Gordon Parks
[Photographer and filmmaker, b. 1912, Fort Scott, Kansas, d. 2006, New York.]

 I picked up a camera because it was my choice of weapon against what I hated most about the universe: racism, intolerance, poverty. I could have just as easily picked up a knife or gun, like many of my childhood friends did… 

Donald McCullin
[Photographer, b. 1935, Finsbury Park, London, lives in Somerset, England.]

 I don’t make any protest other than to take photographs and show how bad it is. 

Lucy Lippard
[Critic and writer, b. 1936, New York, lives in Galisteo, New Mexico.]

 The camera was another weapon in the wars of domination. 

Carrie Mae Weems
[Artist, b. 1953, Portland, Oregon, lives in Syracuse, New York.]

 I got my first camera when I was 21—my boyfriend gave it to me for my birthday. But at that point politics was my life, and I viewed the camera as a tool for expressing my political beliefs rather than as an art medium.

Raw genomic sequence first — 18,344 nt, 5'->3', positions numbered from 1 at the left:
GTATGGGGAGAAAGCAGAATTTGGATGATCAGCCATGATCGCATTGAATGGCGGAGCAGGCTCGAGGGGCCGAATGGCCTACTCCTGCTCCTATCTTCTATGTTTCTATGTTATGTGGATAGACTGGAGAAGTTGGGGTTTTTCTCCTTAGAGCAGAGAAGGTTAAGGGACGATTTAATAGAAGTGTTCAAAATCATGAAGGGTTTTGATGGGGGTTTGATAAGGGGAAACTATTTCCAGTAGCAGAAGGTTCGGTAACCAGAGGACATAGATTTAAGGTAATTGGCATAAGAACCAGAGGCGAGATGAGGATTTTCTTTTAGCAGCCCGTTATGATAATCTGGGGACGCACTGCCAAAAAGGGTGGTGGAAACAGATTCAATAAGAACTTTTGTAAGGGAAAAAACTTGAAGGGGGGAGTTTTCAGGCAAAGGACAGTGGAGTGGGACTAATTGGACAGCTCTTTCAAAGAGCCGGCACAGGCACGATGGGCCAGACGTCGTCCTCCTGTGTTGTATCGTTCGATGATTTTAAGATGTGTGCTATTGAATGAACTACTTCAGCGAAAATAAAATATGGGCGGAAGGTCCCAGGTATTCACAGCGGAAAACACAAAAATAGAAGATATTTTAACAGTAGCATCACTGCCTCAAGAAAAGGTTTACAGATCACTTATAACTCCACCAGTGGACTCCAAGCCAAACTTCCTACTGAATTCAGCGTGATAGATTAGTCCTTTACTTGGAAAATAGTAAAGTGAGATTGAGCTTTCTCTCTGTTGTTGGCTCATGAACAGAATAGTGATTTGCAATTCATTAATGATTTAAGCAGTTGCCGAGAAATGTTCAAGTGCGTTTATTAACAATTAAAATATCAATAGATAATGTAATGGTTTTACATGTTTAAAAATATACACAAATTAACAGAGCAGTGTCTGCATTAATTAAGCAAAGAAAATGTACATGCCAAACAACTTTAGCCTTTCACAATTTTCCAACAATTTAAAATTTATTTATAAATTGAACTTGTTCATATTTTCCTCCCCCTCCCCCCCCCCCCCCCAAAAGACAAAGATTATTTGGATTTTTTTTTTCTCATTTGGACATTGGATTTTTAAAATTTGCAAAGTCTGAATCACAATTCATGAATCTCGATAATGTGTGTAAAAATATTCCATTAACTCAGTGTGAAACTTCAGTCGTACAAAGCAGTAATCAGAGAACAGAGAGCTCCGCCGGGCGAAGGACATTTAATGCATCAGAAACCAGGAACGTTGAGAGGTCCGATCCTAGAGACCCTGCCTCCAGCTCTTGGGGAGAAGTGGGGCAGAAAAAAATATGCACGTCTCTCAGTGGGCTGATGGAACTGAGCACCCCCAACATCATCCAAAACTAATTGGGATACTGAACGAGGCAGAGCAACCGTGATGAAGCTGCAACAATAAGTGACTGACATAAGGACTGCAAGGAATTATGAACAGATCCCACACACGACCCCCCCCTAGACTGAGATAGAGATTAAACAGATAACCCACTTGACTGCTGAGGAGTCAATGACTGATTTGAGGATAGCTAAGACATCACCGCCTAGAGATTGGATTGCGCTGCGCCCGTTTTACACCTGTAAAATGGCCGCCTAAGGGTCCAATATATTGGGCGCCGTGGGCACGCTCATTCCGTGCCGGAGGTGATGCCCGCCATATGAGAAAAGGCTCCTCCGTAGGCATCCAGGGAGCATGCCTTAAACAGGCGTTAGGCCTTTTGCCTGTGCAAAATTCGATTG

Nora Ephron
[Writer, b. 1941, New York, d. 2012, New York.]

 That [photographs] disturb readers is exactly as it should be: that’s why photojournalism is often more powerful than written journalism. 

Nobuyoshi Araki
[Photographer, b. 1940, Tokyo, lives in Tokyo.]

 Don’t you think that it is necessary to have a sense of brutality in photography? 

Martha Rosler
[Artist, b. 1943, Brooklyn, New York, lives in New York.]

 Just going out on a foray to assemble a collection of street trophies about this or that running social sore can’t be effective—and never was. 

Martin Luther King
[Civil rights leader, religious leader, b. 1929, Atlanta, Georgia, d. 1968, Memphis, Tennessee.]

 I’m not being cold blooded about it, but it is so much more important for you to take a picture of us getting beaten up than for you to be another person joining in the fray. (To photographer Flip Schulke at a civil rights march.) 
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